Slow down your typing to improve your writing, study says

January 21, 2016

The quality of your writing will likely get better if you simply type slower, according to a recent study.

Researchers from the University of Waterloo asked to type essays using both hands or with only one. Using text-analysis software, the team discovered that some aspects of essay writing, such as sophistication of vocabulary, improved when participants used only one hand to type.

"Typing can be too fluent or too fast, and can actually impair the writing process," said Srdan Medimorec, a PhD candidate in the Faculty of Arts at Waterloo and lead author of the study. "It seems that what we write is a product of the interactions between our thoughts and the tools we use to express them."

The results led the researchers to speculate that slowing down participants' typing by asking them to use only one hand, allowed more time for internal word search, resulting in a larger variety of words. Fast typists may have simply written the first word that came to mind.

"This is the first study to show that when you interfere with people's typing, their writing can get better," said Professor Evan F. Risko, Canada Research Chair in Embodied and Embedded Cognition and senior author of the study. "We're not saying that students should write their term papers with one hand, but our results show that going fast can have its drawbacks. This is important to consider as writing tools continue to emerge that let us get our thoughts onto the proverbial page faster and faster."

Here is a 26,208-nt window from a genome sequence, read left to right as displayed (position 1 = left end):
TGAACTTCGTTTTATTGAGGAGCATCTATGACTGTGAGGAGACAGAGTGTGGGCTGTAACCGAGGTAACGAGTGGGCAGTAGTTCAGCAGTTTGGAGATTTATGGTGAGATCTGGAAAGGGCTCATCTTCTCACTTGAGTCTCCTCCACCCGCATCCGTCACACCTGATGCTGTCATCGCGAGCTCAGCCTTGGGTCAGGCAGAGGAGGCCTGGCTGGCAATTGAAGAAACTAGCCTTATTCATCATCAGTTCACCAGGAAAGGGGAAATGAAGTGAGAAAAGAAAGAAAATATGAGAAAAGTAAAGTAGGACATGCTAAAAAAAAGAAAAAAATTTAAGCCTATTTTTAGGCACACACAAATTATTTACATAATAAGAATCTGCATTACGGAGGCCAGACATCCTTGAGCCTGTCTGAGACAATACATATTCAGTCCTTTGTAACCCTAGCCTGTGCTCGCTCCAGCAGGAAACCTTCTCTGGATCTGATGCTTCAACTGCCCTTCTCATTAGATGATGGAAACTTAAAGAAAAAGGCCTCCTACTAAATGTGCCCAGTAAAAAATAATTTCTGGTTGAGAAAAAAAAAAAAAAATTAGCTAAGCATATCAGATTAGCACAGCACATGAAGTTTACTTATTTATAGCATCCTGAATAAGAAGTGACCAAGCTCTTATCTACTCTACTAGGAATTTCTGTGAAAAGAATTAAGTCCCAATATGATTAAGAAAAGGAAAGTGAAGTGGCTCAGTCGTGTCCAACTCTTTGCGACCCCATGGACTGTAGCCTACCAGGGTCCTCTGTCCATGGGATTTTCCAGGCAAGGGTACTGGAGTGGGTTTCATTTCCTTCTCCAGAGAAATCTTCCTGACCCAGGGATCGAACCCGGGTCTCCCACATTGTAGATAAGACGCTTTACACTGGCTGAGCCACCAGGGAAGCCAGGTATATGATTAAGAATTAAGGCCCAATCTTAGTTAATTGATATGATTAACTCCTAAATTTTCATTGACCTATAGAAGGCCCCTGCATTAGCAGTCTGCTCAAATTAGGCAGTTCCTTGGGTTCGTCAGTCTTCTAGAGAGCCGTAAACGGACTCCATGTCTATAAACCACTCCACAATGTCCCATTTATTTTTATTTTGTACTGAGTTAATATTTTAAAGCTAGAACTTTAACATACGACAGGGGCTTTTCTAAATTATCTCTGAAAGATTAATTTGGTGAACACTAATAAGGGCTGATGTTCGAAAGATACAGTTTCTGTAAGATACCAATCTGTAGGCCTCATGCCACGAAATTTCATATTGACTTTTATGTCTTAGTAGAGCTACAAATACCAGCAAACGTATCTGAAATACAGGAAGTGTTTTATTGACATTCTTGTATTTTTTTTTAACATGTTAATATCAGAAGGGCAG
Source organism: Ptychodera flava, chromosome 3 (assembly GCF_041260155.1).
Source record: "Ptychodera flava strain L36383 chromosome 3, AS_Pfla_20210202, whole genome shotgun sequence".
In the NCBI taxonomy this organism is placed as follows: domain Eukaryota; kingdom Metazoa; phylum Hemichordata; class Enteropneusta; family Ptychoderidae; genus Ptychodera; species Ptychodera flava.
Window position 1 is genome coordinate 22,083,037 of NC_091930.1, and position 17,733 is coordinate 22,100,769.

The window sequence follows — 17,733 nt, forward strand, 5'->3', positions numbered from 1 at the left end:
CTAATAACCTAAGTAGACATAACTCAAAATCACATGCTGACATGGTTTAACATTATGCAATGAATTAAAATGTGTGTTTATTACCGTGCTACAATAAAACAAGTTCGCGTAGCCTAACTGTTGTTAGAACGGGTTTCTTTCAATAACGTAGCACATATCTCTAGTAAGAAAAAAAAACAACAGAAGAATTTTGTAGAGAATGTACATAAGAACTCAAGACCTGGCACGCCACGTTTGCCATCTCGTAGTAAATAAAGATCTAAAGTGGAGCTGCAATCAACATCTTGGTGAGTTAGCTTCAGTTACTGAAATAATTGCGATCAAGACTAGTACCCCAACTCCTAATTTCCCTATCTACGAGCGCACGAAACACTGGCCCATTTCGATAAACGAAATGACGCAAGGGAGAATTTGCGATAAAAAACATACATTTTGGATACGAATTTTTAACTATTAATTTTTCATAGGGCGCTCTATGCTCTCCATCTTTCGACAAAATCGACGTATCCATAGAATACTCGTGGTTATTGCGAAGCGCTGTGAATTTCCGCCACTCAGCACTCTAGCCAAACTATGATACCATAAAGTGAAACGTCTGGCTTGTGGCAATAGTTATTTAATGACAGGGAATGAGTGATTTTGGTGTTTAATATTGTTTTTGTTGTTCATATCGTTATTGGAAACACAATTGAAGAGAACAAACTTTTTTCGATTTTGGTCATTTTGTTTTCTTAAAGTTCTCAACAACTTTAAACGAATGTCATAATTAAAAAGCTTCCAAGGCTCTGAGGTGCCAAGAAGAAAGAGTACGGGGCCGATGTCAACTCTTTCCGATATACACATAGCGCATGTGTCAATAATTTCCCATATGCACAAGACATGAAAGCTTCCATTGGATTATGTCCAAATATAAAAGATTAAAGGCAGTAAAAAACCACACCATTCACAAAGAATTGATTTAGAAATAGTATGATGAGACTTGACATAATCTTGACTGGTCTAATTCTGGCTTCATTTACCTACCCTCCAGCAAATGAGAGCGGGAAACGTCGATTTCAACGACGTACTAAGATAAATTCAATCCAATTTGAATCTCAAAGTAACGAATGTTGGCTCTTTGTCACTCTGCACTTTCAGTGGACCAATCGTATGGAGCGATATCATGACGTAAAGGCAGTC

The researchers suggest that speed could affect writing quality regardless of the tools, whether they are text-to-speech programs, computers or a pen and paper, but future research is required to confirm this idea. In addition, the researchers note in the paper that previous research has demonstrated that slowing down typing too much could impair writing. Their one-handed typing condition only slowed to about the speed of handwriting. Hence, the hunt-and-peck method might not be the solution.

The paper appears in the British Journal of Psychology, and involves three experiments with undergraduate students. Participants in the study wrote essays describing a memorable school day for them, an event that had a positive effect on them, and that asked them defend their position on a ban on cellular telephones in high schools.

Explore further: Say 'no' to interruptions, 'yes' to better work

More information: British Journal of Psychology, onlinelibrary.wiley.com/doi/10.1111/bjop.12177/full

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